As parents, you won’t feel that every waking moment is spent attending to your baby, and you’ll have time to get on with your domestic routine and other commitments. Your baby has a right to be loved, nurtured, and cared for, but not to believe he will always be the centre of the universe.

Making sure that your baby has her sleep and feed at the right time will mean that there are times of the day when you cannot just drop everything and go out. This will pay off in the long run and you will be very pleased when you have a baby who generally sleeps and feeds when you want her to. Your baby will benefit from this too; it is a joy to see babies thriving and being happy and contented when they are into a good routine.

As your baby settles into family life, you will find that you have more time to give to each other and to your other children. As parents, it’s important to spend time together deciding what boundaries you are going to set as your baby gets older, and agreeing on your approach to parenting.

Unity between you as parents will enable you to support one another and help your child to grow up feeling secure.

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Thursday, January 28, 2010

Half Time

In the first half of life, there is barely enough time to beyond second base. We are hunter-gatherers, doing our best to provide for our families, to advance to our children. In addition, for most men, and certainly a growing number of women, the first half finds us in our warrior mode. We need to prove ourselves and others that we can accomplish something big, and the best way to do that is to become increasingly focused and intense.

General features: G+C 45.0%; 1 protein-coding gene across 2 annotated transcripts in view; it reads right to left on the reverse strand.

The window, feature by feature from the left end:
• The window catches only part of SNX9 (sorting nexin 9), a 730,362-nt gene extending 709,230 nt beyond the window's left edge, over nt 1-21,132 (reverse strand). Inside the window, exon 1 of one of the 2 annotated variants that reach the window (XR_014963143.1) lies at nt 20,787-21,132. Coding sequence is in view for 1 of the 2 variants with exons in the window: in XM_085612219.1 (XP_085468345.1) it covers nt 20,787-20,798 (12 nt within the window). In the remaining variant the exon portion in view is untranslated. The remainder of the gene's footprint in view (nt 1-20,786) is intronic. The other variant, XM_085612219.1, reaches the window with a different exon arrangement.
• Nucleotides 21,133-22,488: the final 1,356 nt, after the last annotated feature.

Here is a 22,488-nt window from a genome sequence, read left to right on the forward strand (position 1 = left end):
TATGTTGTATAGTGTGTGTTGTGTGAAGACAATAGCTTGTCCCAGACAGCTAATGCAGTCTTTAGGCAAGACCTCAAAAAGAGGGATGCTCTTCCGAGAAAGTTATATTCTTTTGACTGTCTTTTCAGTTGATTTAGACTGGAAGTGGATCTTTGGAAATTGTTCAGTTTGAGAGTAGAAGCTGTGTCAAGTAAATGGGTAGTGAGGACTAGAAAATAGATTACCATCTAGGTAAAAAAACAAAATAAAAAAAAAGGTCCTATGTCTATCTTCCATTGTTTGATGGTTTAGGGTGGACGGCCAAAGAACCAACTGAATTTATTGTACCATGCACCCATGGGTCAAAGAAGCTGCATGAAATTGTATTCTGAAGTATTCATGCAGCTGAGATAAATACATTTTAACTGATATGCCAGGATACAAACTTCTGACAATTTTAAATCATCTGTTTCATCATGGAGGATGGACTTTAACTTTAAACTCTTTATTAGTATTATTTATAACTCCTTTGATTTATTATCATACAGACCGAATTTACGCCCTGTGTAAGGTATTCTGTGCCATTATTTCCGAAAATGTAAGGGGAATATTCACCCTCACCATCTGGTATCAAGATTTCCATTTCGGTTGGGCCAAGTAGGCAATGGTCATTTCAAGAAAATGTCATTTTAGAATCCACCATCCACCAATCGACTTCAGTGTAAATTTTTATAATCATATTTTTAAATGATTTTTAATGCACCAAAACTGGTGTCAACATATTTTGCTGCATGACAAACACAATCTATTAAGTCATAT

The second half, when the pressure lets up, seems to be more the time when most people round second base and begin to do something about the faith they’ve developed.

The first half of life has to do with getting and gaining, learning and earning. Most do this in the most ordinary ways. Some chase the prize in a more spectacular, aggressive fashion. Either way, few leave time in the first half for listening to God.

The second half is more risky because it has to do with living beyond the immediate. It is about releasing the seed of creativity and energy that have been implanted within us, watering and cultivating it so that we may be abundantly fruitful. It involves investing our gifts in service to others – and receiving the personal joy that comes as a result of that spending. This is the kind of risk for which entrepreneurs earn excellent returns much of the time.